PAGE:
Regulator credits Eurobond for Kenya’s Sh1tr debt slash

Friday, April 5th, 2024 08:00 | By
Central Bank of Kenya (CBK) Governor Kamau Thugge
Central Bank of Kenya (CBK) Governor Kamau Thugge. PHOTO/Print

Kenya has reduced her national by Sh1 trillion, owing to the appreciation of the shilling, Central Bank of Kenya (CBK) Governor Kamau Thugge has said.

Thugge, who was addressing a post-Monetary Policy Committee (MPC) press conference yesterday attributed the reduction to the transaction the government did with the Eurobond, which largely led to a reduction in the exchange rate from $160 to $130.

The Kenyan shilling started appreciating against the greenback in late March 2024, after reaching its highest exchange rate of Sh163.50 per USD on January 25, 2024. By Thursday, it had decreased to 131 to the US dollar.

“That transaction that we did with the Eurobond which removed the risks has actually saved the country huge amounts of debt and when you see the overall debt you should see a reduction in terms of shillings,” Thugge said adding: “For every Sh1 the government saved Sh40 billion.”

Debt liabilities

Authorities recently issued a new Eurobond worth $1.5 billion to repurchase its initial Eurobond due in June. This bond, with an average lifespan of six years, was priced at 10.37 per cent, the highest ever for an African nation. The funds were used to buy back Kenya’s existing $2 billion Eurobonds due in 2024.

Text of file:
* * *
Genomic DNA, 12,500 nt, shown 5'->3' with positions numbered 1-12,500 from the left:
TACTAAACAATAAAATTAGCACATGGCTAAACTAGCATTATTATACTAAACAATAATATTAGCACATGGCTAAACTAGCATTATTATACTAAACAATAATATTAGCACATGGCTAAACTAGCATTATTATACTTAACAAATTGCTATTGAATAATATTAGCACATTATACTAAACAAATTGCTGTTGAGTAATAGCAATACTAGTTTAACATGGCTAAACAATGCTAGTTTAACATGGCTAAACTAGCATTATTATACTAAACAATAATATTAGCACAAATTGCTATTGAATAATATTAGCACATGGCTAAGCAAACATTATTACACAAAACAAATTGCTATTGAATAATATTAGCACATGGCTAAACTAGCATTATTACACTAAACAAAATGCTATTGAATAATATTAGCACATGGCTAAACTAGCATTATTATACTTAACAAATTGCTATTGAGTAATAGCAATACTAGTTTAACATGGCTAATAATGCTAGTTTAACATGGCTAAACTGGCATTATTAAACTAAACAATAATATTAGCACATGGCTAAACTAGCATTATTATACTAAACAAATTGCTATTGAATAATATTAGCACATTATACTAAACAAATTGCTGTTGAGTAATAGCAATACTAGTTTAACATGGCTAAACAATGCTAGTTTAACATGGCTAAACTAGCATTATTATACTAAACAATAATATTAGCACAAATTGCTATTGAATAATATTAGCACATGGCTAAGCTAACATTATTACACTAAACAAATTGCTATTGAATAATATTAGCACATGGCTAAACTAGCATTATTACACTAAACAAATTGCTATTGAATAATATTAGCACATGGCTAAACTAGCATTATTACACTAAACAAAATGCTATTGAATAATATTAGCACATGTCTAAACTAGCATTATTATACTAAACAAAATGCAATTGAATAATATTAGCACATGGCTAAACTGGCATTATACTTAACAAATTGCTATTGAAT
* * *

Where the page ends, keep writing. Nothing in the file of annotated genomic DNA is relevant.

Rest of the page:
This move is part of the government’s strategy to manage debt liabilities and smoothen the maturity profile of the 2024 Eurobonds.

The remaining 2024 Eurobonds will be financed through government funds and loans from multilateral and bilat-

eral sources. This diversified financing strategy aims to maintain a low average interest rate in the public debt portfolio, ensuring Kenya’s debt sustainability. This in turn led to the influx of foreign currency from the issuance of the Eurobond, which increased the relative supply of the Green buck, and the improved investor confidence in Kenya’s economy following the successful Eurobond issuance and subsequent debt reduction.

In January, Kenya’s debt stood just above Sh11 trillion. However, with the shilling appreciating by Sh30 against the US dollar, the total debt decreased to Sh10 trillion by February, coinciding with the execution of the Eurobond transaction.

At the same time, Thugge revealed that efforts are underway by the regulator to review capital requirements for banks operating in Kenya, in light of emerging risks in areas such as information communication technology and climate change.

“We expect we will be making a proposal for public participation in the next one month,” he said. It is mandatory for new banks to have a minimum capital of $7.69 million (Sh1 billion), while existing banks are required to maintain 10.5 per cent core capital and 14.5 per cent total capital relative to risk-weighted assets to ensure sector stability and risk mitigation.

Recognising the growing importance of managing climate-related risks, the CBK has developed guidance for banks to integrate these risks into their governance, risk management, and reporting structures, while also emphasising the need for sufficient capital to cover material risks, including those related to cybersecurity and climate change, as part of a global shift towards more sustainable banking practices.

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